||Severe Tropical Storm Hagupit (0218) : 10 - 13 September 2002|
Hagupit was the first tropical cyclone that necessitated the issuance of the Gale or Storm Signal No. 8 this year.
Hagupit developed as a tropical depression at about 140 km southeast of Dongsha Dao on 10 September and moved steadily to the west-northwest over the northern part of the South China Sea. It intensified rapidly into a tropical storm the same night and became a severe tropical storm on 11 September. The maximum wind speed near its centre was about 110 km/h. On 12 September, Hagupit made landfall near Yangjiang of western Guangdong and weakened into a tropical storm. It then turned west and weakened further into a tropical depression that night. Hagupit weakened into an area of low pressure over the coastal areas of Guangxi on the early morning of 13 September.
During the passage of Hagupit, more than 20 fishing boats or freight vessels with over 200 people on board were in danger off the coast of Guangdong. One of the ships sank and another lost contact with the rescue centre, leaving at least 20 persons missing. The high winds and heavy rain associated with Hagupit also damaged some houses and farmlands over western Guangdong.
In Hong Kong, the Standby Signal No. 1 was issued at 2.40 p.m. on 10 September, shortly after Hagupit formed at about 460 km to the southeast. On 10 September, the weather was at first hazy with light to moderate northerly winds. In the afternoon, the outer rainbands of Hagupit began to bring squally thunderstorms and showers to Hong Kong. As Hagupit continued to intensify and moved towards the coast of Guangdong, the Strong Wind Signal No. 3 was issued at 5.40 a.m. on 11 September. Local winds strengthened from the east and reached gale force over Waglan Island on 11 September. With Hagupit edging towards Hong Kong and intensified into a severe tropical storm before noontime, the Hong Kong Observatory issued the No. 8 SOUTHEAST Gale or Storm Signal at 1.40 p.m. on 11 September. In the next few hours, winds offshore and on high ground reached storm force and wind direction changing from east to southeast. The highest sustained wind speed recorded at Cheung Chau was about 100 km/h. Hagupit was closest to Hong Kong at about 3 p.m. when it was about 150 km to the south-southwest. The lowest instantaneous mean sea-level pressures recorded at some places of Hong Kong during the passage of Hagupit were as follows:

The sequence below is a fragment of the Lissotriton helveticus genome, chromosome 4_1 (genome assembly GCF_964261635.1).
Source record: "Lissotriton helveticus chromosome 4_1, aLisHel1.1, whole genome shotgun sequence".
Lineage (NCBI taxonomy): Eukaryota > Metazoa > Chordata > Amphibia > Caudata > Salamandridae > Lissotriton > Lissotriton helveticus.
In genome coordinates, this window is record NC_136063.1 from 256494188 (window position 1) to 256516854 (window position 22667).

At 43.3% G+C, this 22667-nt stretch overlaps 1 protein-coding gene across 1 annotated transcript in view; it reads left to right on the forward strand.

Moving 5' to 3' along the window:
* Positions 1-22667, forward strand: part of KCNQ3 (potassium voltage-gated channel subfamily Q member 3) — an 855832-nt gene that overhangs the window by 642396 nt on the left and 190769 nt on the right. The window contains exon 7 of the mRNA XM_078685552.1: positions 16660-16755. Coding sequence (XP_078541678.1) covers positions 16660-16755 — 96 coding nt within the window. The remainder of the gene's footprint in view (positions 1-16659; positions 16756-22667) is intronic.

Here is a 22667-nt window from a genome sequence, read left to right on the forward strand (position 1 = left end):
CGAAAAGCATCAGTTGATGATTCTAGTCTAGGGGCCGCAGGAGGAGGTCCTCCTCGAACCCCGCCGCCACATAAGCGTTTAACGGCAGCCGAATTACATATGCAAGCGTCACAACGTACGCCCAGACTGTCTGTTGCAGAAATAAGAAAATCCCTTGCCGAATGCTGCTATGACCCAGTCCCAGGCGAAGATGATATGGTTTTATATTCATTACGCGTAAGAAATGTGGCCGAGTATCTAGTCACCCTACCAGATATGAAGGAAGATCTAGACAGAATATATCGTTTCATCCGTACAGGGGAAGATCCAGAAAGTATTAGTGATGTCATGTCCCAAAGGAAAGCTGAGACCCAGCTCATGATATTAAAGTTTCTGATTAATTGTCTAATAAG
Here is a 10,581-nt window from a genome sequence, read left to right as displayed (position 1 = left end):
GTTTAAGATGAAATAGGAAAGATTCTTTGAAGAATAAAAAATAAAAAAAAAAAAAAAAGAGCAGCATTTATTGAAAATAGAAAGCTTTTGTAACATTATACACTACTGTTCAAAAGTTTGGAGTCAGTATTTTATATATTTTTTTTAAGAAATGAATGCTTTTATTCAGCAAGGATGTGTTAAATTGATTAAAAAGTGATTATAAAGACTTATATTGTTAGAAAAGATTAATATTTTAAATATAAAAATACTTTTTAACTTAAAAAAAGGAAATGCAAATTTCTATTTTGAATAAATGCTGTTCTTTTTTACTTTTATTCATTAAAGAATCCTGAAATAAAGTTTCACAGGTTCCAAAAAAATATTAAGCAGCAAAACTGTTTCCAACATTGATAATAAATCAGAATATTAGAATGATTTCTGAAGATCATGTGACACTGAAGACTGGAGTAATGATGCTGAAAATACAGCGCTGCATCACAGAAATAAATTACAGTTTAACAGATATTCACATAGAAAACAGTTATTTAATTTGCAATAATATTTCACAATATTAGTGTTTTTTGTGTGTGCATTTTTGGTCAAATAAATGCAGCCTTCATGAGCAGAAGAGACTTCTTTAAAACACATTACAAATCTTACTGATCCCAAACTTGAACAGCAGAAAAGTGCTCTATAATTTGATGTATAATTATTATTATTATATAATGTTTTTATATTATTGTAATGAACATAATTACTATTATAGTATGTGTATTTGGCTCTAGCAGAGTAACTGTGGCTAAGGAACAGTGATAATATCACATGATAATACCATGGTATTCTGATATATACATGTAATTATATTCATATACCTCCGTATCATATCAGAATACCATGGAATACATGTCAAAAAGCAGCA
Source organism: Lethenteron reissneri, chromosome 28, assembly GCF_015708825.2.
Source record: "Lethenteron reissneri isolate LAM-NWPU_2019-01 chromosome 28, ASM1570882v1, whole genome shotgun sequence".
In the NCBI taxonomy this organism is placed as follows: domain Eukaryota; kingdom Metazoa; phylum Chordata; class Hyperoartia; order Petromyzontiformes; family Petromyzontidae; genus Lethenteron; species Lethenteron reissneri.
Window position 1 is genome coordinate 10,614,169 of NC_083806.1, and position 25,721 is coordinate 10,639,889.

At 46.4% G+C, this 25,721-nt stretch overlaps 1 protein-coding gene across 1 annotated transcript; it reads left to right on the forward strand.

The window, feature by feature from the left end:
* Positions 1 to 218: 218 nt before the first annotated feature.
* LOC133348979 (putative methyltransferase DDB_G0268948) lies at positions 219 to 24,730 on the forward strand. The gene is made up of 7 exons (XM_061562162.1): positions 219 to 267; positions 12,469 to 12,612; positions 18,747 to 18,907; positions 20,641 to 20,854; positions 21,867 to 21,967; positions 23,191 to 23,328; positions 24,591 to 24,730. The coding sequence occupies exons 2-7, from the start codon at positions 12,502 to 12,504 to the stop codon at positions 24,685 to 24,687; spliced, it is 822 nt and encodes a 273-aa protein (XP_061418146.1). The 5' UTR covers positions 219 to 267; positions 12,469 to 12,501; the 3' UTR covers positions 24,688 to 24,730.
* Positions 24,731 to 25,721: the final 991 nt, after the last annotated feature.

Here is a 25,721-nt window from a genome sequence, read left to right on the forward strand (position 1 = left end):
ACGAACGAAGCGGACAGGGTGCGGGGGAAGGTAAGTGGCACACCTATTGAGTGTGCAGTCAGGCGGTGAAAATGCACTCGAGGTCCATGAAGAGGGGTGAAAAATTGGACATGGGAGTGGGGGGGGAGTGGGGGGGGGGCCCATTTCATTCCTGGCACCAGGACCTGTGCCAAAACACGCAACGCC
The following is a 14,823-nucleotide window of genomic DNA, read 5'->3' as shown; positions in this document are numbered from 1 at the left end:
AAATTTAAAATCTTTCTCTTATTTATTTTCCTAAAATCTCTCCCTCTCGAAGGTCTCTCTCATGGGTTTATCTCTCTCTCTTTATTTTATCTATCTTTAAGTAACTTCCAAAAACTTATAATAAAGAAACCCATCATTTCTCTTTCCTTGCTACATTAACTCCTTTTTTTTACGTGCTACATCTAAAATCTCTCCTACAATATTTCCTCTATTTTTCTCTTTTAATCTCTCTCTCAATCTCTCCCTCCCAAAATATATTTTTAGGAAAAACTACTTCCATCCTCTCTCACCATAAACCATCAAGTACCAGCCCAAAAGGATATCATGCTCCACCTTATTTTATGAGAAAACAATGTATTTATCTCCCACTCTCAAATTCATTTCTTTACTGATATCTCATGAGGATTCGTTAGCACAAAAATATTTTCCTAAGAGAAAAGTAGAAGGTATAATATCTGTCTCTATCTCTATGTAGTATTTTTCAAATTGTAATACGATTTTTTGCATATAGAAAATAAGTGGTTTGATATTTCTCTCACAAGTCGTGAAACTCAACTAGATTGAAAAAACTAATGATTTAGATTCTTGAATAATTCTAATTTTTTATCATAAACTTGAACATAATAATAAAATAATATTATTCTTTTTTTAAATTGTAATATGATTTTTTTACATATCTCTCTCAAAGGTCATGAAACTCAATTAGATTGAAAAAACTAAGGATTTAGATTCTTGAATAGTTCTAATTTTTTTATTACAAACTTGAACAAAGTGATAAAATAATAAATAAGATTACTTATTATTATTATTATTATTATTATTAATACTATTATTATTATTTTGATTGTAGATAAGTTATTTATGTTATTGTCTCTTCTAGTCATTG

|Hong Kong Observatory
|Ta Kwu Ling
Following the departure of Hagupit to the west and the abatement of local winds, the No. 8 SOUTHEAST Gale or Storm Signal was replaced by the Strong Wind Signal No. 3 at 1.40 a.m. on 12 September. After Hagupit made landfall near Yangjiang and weakened, all tropical cyclone warning signals were cancelled at 5.40 a.m. the same day.
Locally, 32 persons were injured during the passage of Hagupit. In the high winds, trees and scaffolding toppled at various places over the territory. The scaffolding which collapsed in Central blocked the nearby traffic for about two hours. Over the adjacent waters, three fishing boats were in danger and a total of 37 fishermen on board were rescued by the Government Flying Service. In the airport, over 40 flights were cancelled and many other flights were delayed. Ferry services to outlying islands and some bus routes were also suspended.
Information on wind, rainfall and tide during the passage of Hagupit is given in Tables 3.3.1 - 3.3.3. Figures 3.3.1 and 3.3.2 show the track of Hagupit and the rainfall distribution in Hong Kong respectively. The time series of the wind speed recorded at Cheung Chau is given in figure 3.3.3. Figures 3.3.4 and 3.3.5 are the satellite and radar imagery of Hagupit.
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